Cell and Molecular Biology of Plants

Saidí / Zaidín, Spain

Cell and Molecular Biology of Plants

Saidí / Zaidín, Spain
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Sanz-Fernandez M.,Cell and Molecular Biology of Plants | Rodriguez-Serrano M.,Cell and Molecular Biology of Plants | Sevilla-Perea A.,IACT UGR_CSIC | Pena L.,University of Buenos Aires | And 3 more authors.
Journal of Hazardous Materials | Year: 2017

Emissions of heavy metals have risen over the past 200 years and significantly exceed those from natural sources. Phytoremediation strategies may be able to recover soil productivity in self-sustaining ecosystems; however, our knowledge of the molecular mechanisms involved in plant heavy-metal perception and signalling is scarce. The aim of this study was to assemble a “molecular tool box” of genes useful for phytoremediation. To identify mutants with different heavy-metal-tolerance, we first selected a medium from mixtures containing three metals based on their presence in two Spanish mining areas and then screened about 7000 lines of Arabidopsis T-DNA mutants and found 74 lines more resistant and 56 more susceptible than the wild type (WT). Classification of the genes showed that they were mainly linked to transport, protein modification and signalling, with RNA metabolism being the most representative category in the resistant phenotypes and protein metabolism in the sensitive ones. We have characterized one resistant mutant, Athpp9 and one sensitive, Atala4. These mutants showed differences in growth and metal translocation. Additionally, we found that these mutants keep their phenotype in amended former soils, suggesting that these genes may be useful for phytoremediation and the recovery of contaminated soils. © 2017 Elsevier B.V.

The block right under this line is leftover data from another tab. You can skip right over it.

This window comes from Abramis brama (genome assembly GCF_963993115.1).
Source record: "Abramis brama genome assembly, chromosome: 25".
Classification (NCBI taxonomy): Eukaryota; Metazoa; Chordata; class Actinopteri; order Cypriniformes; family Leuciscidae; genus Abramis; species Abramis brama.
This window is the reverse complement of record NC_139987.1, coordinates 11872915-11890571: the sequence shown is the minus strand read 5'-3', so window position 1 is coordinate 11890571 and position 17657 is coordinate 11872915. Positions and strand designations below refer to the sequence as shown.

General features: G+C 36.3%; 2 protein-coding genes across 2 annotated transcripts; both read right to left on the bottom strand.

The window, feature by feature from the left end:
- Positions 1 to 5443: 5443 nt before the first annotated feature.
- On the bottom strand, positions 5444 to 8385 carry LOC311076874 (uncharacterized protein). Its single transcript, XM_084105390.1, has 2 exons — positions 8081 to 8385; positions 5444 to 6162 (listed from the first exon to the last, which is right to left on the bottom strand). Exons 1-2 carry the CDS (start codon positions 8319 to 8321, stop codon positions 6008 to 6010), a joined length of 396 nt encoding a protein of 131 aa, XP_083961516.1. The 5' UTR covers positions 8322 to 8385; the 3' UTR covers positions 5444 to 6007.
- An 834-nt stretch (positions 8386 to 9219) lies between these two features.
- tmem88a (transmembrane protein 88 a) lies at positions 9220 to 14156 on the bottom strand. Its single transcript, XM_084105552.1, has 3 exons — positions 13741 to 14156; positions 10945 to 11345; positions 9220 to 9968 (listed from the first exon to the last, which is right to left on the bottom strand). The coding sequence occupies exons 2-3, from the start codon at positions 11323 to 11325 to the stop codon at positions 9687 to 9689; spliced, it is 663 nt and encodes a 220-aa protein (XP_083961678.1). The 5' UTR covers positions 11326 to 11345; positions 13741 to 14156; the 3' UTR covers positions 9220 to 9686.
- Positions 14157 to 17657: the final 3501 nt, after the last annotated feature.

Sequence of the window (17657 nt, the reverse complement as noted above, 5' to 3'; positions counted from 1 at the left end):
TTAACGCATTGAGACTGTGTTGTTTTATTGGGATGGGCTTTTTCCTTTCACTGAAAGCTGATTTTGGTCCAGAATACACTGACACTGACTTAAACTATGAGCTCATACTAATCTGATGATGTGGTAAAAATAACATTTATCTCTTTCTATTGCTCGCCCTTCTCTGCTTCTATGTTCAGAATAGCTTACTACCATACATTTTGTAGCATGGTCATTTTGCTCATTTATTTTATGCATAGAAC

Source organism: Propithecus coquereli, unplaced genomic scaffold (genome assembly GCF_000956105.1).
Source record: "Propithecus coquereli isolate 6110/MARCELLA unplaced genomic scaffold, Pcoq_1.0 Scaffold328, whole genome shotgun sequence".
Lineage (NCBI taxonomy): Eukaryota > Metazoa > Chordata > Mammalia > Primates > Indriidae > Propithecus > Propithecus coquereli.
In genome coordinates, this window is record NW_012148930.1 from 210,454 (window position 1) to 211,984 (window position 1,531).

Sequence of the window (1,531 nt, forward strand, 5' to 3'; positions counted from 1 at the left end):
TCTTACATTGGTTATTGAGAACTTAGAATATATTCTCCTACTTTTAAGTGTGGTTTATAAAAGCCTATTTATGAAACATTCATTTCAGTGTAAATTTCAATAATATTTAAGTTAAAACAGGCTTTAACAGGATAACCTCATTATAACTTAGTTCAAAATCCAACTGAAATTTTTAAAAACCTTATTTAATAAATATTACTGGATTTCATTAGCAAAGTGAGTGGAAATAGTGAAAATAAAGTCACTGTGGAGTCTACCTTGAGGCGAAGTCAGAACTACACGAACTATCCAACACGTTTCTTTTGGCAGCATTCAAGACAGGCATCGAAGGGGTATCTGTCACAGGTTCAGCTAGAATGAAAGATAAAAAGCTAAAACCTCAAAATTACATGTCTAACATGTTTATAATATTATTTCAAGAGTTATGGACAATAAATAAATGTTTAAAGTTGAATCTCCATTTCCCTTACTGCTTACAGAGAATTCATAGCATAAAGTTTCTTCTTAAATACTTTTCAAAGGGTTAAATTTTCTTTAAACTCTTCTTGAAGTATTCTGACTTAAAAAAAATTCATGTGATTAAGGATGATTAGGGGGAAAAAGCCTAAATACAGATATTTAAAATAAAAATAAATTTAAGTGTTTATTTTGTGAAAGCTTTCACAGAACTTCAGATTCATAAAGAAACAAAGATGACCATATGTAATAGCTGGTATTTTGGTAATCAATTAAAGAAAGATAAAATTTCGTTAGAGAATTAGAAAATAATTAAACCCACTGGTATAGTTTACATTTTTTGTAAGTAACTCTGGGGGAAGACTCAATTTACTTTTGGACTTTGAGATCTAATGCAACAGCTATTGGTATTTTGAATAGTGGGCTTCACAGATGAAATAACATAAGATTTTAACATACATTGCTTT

Zienkiewicz A.,Cell and Molecular Biology of Plants | Zienkiewicz A.,Nicolaus Copernicus University | Zienkiewicz K.,Cell and Molecular Biology of Plants | Zienkiewicz K.,Nicolaus Copernicus University | And 4 more authors.
Journal of Experimental Botany | Year: 2014

The major seed storage reserves in oilseeds are accumulated in protein bodies and oil bodies, and serve as an energy, carbon, and nitrogen source during germination. Here, the spatio-temporal relationships between protein bodies and several key enzymes (phospholipase A, lipase, and lipoxygenase) involved in storage lipid mobilization in cotyledon cells was analysed during in vitro seed germination. Enzyme activities were assayed in-gel and their cellular localization were determined using microscopy techniques. At seed maturity, phospholipase A and triacylglycerol lipase activities were found exclusively in protein bodies. However, after seed imbibition, these activities were shifted to the cytoplasm and the surface of the oil bodies. The activity of neutral lipases was detected by using -naphthyl palmitate and it was associated mainly with protein bodies during the whole course of germination. This pattern of distribution was highly similar to the localization of neutral lipids, which progressively appeared in protein bodies. Lipoxygenase activity was found in both the protein bodies and on the surface of the oil bodies during the initial phase of seed germination. The association of lipoxygenase with oil bodies was temporally correlated with the appearance of phospholipase A and lipase activities on the surface of oil bodies. It is concluded that protein bodies not only serve as simple storage structures, but are also dynamic and multifunctional organelles directly involved in storage lipid mobilization during olive seed germination. © 2013 The Author.

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